- Security TWENTY
- Women in Security
The Investigatory Powers Bill risks undermining the UK’s strongly performing Tech sector because of uncertainty about the costs of compliance, say MPs.
The Science and Technology Committee has called on the Government not to place UK businesses at a relative commercial disadvantage to overseas competitors by the proposed measures. Thee MPs asked that the costs of extra data storing measures in the draft Bill be fully met by Government.
Nicola Blackwood, Chair of the Science and Technology Committee, said: “It is vital we get the balance right between protecting our security and the health of our economy. We need our security services to be able to do their job and prevent terrorism, but as legislators we need to be careful not to inadvertently disadvantage the UK’s rapidly growing Tech sector. The current lack of clarity within the draft Investigatory Powers Bill is causing concern amongst businesses. There are widespread doubts over the definition, not to mention the definability, of a number of the terms used in the draft Bill. The Government must urgently review the legislation so that the obligations on the industry are clear and proportionate.
“There remain questions about the feasibility of collecting and storing Internet Connection Records (ICRs), including concerns about ensuring security for the records from hackers. The Bill was intended to provide clarity to the industry, but the current draft contains very broad and ambiguous definitions of ICRs, which are confusing communications providers. This must be put right for the Bill to achieve its stated security goals.”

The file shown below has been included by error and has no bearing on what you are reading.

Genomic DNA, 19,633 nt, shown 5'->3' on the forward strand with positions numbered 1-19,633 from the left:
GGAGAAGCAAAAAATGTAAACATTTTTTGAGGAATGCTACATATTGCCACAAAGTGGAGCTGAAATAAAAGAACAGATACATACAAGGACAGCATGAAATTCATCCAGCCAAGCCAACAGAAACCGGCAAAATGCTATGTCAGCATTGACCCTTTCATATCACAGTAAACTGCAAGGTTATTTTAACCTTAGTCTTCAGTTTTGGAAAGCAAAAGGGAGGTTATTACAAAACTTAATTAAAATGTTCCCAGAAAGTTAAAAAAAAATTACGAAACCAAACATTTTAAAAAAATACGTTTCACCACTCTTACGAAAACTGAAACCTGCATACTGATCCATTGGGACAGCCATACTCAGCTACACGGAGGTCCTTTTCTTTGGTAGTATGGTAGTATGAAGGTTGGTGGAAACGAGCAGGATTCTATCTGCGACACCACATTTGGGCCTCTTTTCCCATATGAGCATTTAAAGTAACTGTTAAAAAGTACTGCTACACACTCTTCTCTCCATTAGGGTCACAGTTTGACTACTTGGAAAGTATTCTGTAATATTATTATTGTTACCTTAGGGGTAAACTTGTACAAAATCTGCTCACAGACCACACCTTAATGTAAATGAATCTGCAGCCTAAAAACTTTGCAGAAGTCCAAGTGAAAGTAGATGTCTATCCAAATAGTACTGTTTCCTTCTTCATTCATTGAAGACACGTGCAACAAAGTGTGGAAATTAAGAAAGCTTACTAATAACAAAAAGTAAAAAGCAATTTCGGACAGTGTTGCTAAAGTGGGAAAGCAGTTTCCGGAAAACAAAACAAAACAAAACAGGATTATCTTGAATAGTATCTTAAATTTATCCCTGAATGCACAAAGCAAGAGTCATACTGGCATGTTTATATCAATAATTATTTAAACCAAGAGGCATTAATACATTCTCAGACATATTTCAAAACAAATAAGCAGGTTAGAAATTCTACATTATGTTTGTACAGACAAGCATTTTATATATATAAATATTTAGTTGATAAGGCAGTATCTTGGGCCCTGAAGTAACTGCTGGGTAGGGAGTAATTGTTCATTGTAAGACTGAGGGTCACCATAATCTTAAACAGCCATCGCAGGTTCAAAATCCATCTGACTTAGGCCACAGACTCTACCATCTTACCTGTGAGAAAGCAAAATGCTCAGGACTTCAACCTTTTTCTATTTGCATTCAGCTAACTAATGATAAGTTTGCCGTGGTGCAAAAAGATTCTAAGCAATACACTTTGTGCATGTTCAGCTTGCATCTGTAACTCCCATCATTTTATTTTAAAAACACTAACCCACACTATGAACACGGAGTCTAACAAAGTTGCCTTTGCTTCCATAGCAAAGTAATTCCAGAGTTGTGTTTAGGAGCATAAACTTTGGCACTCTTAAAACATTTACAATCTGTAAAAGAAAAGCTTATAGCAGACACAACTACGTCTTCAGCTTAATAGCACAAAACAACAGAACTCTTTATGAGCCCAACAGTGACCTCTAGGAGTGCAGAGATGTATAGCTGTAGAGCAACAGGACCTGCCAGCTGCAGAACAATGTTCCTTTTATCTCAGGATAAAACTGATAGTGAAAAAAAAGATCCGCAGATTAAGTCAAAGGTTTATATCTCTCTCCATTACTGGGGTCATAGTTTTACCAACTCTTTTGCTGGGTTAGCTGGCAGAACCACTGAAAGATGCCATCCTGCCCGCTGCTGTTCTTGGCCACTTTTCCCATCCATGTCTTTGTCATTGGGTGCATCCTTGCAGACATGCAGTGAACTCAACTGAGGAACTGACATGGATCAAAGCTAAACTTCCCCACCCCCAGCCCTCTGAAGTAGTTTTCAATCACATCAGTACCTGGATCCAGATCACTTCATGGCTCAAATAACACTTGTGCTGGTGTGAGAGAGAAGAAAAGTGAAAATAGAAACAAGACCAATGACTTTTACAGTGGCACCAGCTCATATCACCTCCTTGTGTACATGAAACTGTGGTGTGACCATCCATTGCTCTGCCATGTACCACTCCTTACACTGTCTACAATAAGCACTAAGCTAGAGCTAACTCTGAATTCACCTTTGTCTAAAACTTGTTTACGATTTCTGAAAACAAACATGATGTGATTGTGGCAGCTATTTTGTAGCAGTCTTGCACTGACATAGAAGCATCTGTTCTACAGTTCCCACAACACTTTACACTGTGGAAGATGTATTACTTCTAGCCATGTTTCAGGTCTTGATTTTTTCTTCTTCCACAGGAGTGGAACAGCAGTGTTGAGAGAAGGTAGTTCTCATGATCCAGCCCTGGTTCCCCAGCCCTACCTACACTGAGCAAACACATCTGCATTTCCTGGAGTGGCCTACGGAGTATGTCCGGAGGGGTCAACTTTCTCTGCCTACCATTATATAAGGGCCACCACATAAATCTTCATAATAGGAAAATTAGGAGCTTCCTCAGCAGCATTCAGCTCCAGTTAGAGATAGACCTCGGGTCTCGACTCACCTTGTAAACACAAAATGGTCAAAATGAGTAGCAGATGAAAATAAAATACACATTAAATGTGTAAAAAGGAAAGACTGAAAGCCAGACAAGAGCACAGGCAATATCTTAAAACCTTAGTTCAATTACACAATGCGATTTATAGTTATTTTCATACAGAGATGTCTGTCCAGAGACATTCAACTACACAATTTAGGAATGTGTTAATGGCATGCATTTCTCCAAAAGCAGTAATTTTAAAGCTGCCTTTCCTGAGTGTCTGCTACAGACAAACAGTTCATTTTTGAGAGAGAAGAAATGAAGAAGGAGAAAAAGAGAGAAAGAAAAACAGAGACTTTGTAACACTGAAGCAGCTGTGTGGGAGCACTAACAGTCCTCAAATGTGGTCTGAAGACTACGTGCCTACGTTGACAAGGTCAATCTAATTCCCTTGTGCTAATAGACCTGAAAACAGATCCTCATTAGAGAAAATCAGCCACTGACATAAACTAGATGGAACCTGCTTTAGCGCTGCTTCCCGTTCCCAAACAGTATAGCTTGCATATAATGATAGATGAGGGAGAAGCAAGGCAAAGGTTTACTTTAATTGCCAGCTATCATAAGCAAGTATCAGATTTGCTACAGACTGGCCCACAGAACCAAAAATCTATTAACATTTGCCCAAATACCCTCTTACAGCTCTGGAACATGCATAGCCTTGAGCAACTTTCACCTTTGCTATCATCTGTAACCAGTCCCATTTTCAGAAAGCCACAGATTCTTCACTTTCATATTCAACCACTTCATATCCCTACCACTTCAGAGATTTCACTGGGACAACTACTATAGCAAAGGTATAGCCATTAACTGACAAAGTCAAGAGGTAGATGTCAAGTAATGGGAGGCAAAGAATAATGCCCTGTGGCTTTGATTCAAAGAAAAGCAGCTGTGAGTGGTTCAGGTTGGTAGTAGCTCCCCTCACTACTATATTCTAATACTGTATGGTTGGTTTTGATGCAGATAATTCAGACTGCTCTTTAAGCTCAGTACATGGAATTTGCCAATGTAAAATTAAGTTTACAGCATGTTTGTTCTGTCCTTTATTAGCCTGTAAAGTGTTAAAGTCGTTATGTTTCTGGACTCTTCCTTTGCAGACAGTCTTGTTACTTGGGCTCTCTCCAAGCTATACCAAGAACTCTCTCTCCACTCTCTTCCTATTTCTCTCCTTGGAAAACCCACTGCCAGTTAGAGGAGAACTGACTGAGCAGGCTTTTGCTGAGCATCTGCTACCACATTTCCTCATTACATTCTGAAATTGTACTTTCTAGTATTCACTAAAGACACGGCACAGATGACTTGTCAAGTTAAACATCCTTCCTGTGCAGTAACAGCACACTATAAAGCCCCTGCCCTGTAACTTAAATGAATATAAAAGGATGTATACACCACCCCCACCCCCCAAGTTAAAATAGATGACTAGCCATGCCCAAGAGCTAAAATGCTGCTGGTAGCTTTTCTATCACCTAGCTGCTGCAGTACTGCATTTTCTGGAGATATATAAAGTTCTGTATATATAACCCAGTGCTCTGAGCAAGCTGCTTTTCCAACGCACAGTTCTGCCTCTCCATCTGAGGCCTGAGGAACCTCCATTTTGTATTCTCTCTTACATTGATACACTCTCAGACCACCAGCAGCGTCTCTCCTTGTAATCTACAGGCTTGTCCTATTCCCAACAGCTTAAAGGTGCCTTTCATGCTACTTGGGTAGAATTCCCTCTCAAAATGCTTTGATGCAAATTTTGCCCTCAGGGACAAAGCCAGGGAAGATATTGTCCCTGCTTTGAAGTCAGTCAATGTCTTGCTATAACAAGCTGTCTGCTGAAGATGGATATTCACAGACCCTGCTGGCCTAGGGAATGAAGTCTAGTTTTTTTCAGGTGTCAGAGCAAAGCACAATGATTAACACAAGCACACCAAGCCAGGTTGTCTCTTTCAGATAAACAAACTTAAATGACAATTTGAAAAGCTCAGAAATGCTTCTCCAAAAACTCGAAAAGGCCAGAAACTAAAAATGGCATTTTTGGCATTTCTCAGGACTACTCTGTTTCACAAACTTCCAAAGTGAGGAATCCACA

According to the committee, there is confusion about how the draft Bill would affect end-to-end encrypted communications, where decryption might not be possible by a communications provider that had not added the original encryption. Nicola Blackwood said: “Encryption is important in providing the secure services on the internet we all rely on, from credit card transactions and commerce to legal or medical communications. It is essential that the integrity and security of legitimate online transactions is maintained if we are to trust in, and benefit from, the opportunities of an increasingly digital economy. The government needs to do more to allay unfounded concerns that encryption will no longer be possible.”
Antony Walker, deputy CEO of trade body techUK commented: “There are several important recommendations in this report that we urge the Home Office to take on board. In particular we need more clarity on fundamental issues, such as core definitions, encryption and equipment interference. These are all issues that we highlighted to the Committee and can be addressed both in the Bill and in the Codes of Practice which we believe must be published alongside the Bill, and regularly updated, as recommended by the Committee. Without that additional detail, too much of the Bill will be open to interpretation, which undermines trust in both the legislation and the reputation of companies that have to comply with it.
“The draft Bill presents an opportunity for the UK government to develop a world leading legal framework that balances the security needs with democratic values and protects the health of our growing digital economy. But we have to get the details right.”
For more about techUK’s work on the Investigatory Powers Bill: http://www.techuk.org/investigatory-powers.